December 16, 1948 – December 14, 2017
Many Hawaiians today will go to great measure to link their mo‘okū‘auhau to Hāloa. For Jerry Konanui, grandson of David and Lucy Konanui and Hilarion and Rebecca Enriquez, son of Joseph and Elizabeth Konanui, there is no question that his relationship with Hāloanakalaukapalili was a strong and intimate one.
On Dec. 14, 2017, the lāhui lost a great and beloved man. He is survived by his loving wife, Gladys F. Konanui of Pāhoa; daughters, Nicholle (Damon Tucker) Konanui and Kanani (Lawrence Kalawe) Konanui of Pāhoa, Teresa (Sheldon) Pajimola of Chester, Virginia five grandchildren; mother Elizabeth Konanui of Sumter, South Carolina; brother Howard (Jane) Konanui of Pähoa; sisters Sheila (Harold) Aiona of Opihikao and Janet (Thomas) Gladden of Sumter, South Carolina; numerous aunts, uncles, cousins, nieces and nephews.
Born in ‘Opihikao, Uncle Jerry was a taro farmer, widely known throughout Hawai‘i and beyond as a respected loea and hulu kupuna. Due to Uncle Jerry’s humble nature and demeanor, he often refuted the acknowledgement of himself as an “expert.” Instead, he described himself as Jerry Konanui LPM – Lepo pōpolo mahi‘ai – a mere farmer who has skin darkened by the lepo or earth that he works within.
Those like myself who were fortunate to have spent some time withhin would say otherwise. We could undoubtedly attest that he was THE authority on the subject of a number of things related to mahi‘ai including Hawaiian ‘awa, ‘uala, ‘ulu, and especially kalo. If you experienced any of the hundreds of workshops he conducted on these topics, you inevitably witnessed the deep passion that inspired him to not only learn and document, but to protect, care for and pass down the tools and knowledge to assure that his beloved Hāloanakalaukapalili would be there for centuries to come.
Uncle Jerry left us with valuable ‘ōlelo no‘eau I know will resound in the memories of many.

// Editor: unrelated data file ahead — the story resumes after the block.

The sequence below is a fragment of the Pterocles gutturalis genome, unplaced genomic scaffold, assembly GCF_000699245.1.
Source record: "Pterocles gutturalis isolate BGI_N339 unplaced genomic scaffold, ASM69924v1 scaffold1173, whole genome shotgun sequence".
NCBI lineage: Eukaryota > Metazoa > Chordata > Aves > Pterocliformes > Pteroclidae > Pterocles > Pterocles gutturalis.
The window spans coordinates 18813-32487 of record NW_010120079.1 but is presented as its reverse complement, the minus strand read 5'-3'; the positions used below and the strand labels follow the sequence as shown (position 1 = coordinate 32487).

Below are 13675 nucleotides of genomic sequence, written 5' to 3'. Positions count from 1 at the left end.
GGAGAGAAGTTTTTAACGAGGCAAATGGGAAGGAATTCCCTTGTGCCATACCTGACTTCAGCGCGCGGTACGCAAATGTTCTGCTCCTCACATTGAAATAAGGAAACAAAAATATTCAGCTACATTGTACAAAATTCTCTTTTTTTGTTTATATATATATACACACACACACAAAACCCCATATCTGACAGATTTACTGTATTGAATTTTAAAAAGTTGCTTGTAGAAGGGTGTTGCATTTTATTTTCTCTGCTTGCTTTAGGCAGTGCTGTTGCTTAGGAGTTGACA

When asked which what the best taro or his favorite taro was, his reply would be something like:
“I never met a taro I didn’t like” or “The best taro is the one in front of me on my dinner table.”
When asked about taro that may not have been of optimal quality or growth, he’d respond, “It’s not the taro’s fault. Don’t blame the taro.”
“Always plant with intention,”he’d say. “Let the kalo know you want it to grow to be big and strong, let it know if you want it to have many keiki, or perhaps you want it to grow to feed the 400 people coming your keiki graduation party.”
This mele was written by grandson Hayden Konanui-Tucker:
He Mele No Jerry
Na: Hayden Konanui-Tucker
He makuakāne o ‘ekolu
He kupunakäne o ‘elima
He hulu kupuna no Hawai‘i a
puni Aloha ‘o ia iā kākou a pau
Pūlama ‘ia ka noho pū
Hui: Mai‘ōaōaloha‘ia‘oe Ka‘ana
i kou ‘ike iä käkou Mahalo nui
‘ia ke aloha He mele nou papa
Ola kona ‘iwi i ke a‘o ha‘awina
Ma laila kona aloha
Ha‘i mo‘olelo o ke kalo
E mālama i ka ‘ike ku‘una
Hā‘ina ‘ia mai ana kapuana
‘O kona aloha i nā po‘e Hawai‘i
Nā mākou ke kuleana e ho‘omau E
ho‘omau ana kākou
I am particularly fond of this statement from a eulogy at Uncle Jerry’s funeral services held in Pāhoa and read by Mahea Pajimola, his oldest grandchild: “You know if you Google kalo, you see pictures of my Papa.” He taught us the importance of preserving the Hawaiian culture, loving and supporting our ‘ohana, and living with aloha. My papa gave everyone here a little piece of ‘ike and we ask you all to pass it on, to share his love and his knowledge.”
Please do heed her challenge, search for kalo and Jerry Konanui on the Internet and you will find many great resources and evidence of the legacy he has left behind. Jerry Konanui, e ola kou inoa.